Common bias's to be aware of

Confirmation bias

This occurs when we only look for and react to information so that it reconfirms our original views. This happens a lot in every day life, we talk to people with the same views, watch interviews conveying one particular side of an argument etc. 

 

We are prone to dismissing others who oppose our views, because our individual point of view become part of our identity; we oppose others as its contrasting our own identity. Sometimes we may be basing our decisions/views on emotions and not logic; and dismiss the logical facts because we are don't want our identity challenged. This is detrimental to being a successful investor. 

To overcome this, we need to emotionally detach from our investments and viewpoints. Be ready to admit that your idea is wrong, or that you missed something. Don’t put pride in front of rational thought. We all get it wrong, the best investors are the ones who can accept that, and move on.

 

Short term bias

See NBS’s feature on short termism in finance.

We get influenced by constant news, daily predictions & scary headlines that cause us to make decisions based on fear & emotion.

To overcome this we need to step away from the news, and see it for what it is; its daily noise that journalists must produce to justify their existence. What was the front page headline this time last week? On the day it seemed important, yet now its pointless noise.

Being exposed to constant news and noise is bad for your mental health. Step away from it, appreciate that good things take time. Think of your investment as a seed, step back and let it grow into a magnificent tree. You don’t need to check on it every day, there’s no point. Only if it starts dying, then we pay attention to it.

 

Loss aversion

Human beings strongly prefer avoiding loss as opposed to making gains.

 

Endowment effect

This occurs when we place higher values on goods we own, than we do to identical goods we do not own. We get emotionally attached to things we own, and subconsciously value them higher then their true worth.

If you have a handful of stocks, you will likely form an emotional connection to them, considering them to be better value than they are.

We must sever all emotional ties to our investments, and look at them objectively. It doesn’t matter how much you love a particular company and have held shares in it for a long time; you must be ready to sever ties to it if the long term investment thesis is broken.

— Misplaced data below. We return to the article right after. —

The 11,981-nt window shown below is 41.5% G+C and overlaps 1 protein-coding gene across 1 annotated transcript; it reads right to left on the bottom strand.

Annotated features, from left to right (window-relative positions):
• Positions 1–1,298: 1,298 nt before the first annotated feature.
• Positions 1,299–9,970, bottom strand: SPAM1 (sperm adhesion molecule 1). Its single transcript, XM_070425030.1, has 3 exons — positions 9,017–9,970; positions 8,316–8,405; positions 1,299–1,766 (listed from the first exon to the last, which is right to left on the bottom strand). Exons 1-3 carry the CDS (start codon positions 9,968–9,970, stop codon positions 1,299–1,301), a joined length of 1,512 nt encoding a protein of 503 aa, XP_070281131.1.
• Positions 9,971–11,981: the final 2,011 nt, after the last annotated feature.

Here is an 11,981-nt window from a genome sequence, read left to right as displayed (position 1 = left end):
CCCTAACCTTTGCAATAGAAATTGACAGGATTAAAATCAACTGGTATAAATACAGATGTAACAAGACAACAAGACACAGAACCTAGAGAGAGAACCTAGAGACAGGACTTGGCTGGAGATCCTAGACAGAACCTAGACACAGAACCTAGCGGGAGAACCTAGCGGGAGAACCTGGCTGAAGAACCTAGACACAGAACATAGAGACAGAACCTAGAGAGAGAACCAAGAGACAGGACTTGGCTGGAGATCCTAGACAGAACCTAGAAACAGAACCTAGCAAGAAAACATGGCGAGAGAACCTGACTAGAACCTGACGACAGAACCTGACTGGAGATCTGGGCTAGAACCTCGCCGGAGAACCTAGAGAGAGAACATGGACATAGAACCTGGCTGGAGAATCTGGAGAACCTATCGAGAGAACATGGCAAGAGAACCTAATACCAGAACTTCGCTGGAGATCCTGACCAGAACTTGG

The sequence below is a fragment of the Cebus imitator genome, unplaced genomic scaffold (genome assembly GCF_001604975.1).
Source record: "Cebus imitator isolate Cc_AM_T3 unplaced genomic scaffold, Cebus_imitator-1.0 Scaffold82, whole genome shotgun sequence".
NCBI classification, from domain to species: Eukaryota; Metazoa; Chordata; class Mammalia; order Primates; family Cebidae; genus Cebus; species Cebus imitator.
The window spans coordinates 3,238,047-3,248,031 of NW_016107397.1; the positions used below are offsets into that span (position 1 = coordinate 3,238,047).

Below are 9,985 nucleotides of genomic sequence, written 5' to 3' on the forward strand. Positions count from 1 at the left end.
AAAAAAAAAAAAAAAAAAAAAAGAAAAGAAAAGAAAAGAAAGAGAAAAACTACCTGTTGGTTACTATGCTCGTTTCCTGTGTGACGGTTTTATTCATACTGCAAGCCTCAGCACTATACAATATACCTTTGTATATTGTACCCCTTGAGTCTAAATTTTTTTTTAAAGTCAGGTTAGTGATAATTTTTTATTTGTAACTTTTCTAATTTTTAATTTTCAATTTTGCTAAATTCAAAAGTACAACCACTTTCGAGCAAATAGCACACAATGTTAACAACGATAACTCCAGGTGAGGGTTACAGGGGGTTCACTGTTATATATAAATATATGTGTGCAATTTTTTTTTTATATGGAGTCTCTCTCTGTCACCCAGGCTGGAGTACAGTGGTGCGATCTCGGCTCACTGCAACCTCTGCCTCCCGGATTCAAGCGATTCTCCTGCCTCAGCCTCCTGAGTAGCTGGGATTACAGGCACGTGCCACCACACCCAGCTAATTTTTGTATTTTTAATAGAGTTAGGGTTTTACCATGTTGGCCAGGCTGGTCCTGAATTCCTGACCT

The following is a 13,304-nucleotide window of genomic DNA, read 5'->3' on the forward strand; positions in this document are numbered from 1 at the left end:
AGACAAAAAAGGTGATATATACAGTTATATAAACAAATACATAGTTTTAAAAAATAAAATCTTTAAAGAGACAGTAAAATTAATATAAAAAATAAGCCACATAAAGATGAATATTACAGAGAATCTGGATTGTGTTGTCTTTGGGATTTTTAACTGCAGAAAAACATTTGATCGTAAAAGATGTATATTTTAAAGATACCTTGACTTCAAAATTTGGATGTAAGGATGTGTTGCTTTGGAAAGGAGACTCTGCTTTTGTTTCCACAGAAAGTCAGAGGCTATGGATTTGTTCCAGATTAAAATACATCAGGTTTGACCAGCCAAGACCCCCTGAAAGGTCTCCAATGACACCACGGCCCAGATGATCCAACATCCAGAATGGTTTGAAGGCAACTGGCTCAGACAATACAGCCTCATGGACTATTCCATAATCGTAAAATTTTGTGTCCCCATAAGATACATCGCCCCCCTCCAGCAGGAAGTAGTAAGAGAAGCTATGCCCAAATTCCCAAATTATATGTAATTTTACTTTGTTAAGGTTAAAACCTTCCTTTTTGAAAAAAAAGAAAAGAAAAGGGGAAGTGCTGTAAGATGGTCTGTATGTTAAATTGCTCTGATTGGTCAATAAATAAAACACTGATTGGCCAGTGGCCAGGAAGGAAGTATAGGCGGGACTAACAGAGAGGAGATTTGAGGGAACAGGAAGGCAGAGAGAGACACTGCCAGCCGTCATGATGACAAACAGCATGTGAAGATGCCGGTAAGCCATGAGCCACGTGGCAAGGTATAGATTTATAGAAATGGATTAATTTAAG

Hindsight bias

Hindsight is wonderful thing. When you look back to the past with hindsight, it can seem so obvious that the events played out the way they did.

An example, how influential is the internet in our every day lives? Looking back it seems that It was just an invention waiting to happen. Yet the inventor of the internet, famously said he didn’t believe that there was any need for a few more than a dozen computers across the globe.

We overcome this hindsight by writing out our detailed thesis at the time of investing. By doing so, we can look back objectively and know that we made the right call at the time.

 

Bandwagon effect

Otherwise known as herd mentality, we gain comfort in following the crowd, and in group think. It’s hard and uncomfortable to hold contrarian views.

Herd mentality is the NO.1 enemy to being a successful investor. Speculative bubbles happen all the time, and it’s because of herd mentality.

To overcome this, we need step back from what everyone is saying, and objectively analyse the facts. The herd is a crazy thing, look at the recent crypto bubble. That was sheer madness, yet everyone started to believe in it for a second, dinner parties across the globe were rife with talk about cryptos.

If you stood back and looked objectively, you could see so clearly that cryptocurrencies are utter garbage, with no real value at all. Group think can do make rational human beings make amazingly stupid decisions. 

Isacc Newton famously said "I can calculate the movement of stars, but not the madness of men", after he lost his life savings in the 'South Sea Bubble' in the 1700's. 

 

Anchoring bias

This occurs when we rely too heavily on a past reference point.

Think of Telstra, we look back at their share price and say wow, it was once at $6, and now is at $3, so therefore it must be a cheap investment.

However when we look at this objectively, we can see that the business is fundamentally different now then it was in the past.

Where things have been in the past often gives us zero indication of what is true now. We must always look at the facts of today, and not let our decision making be influenced by past reference points.

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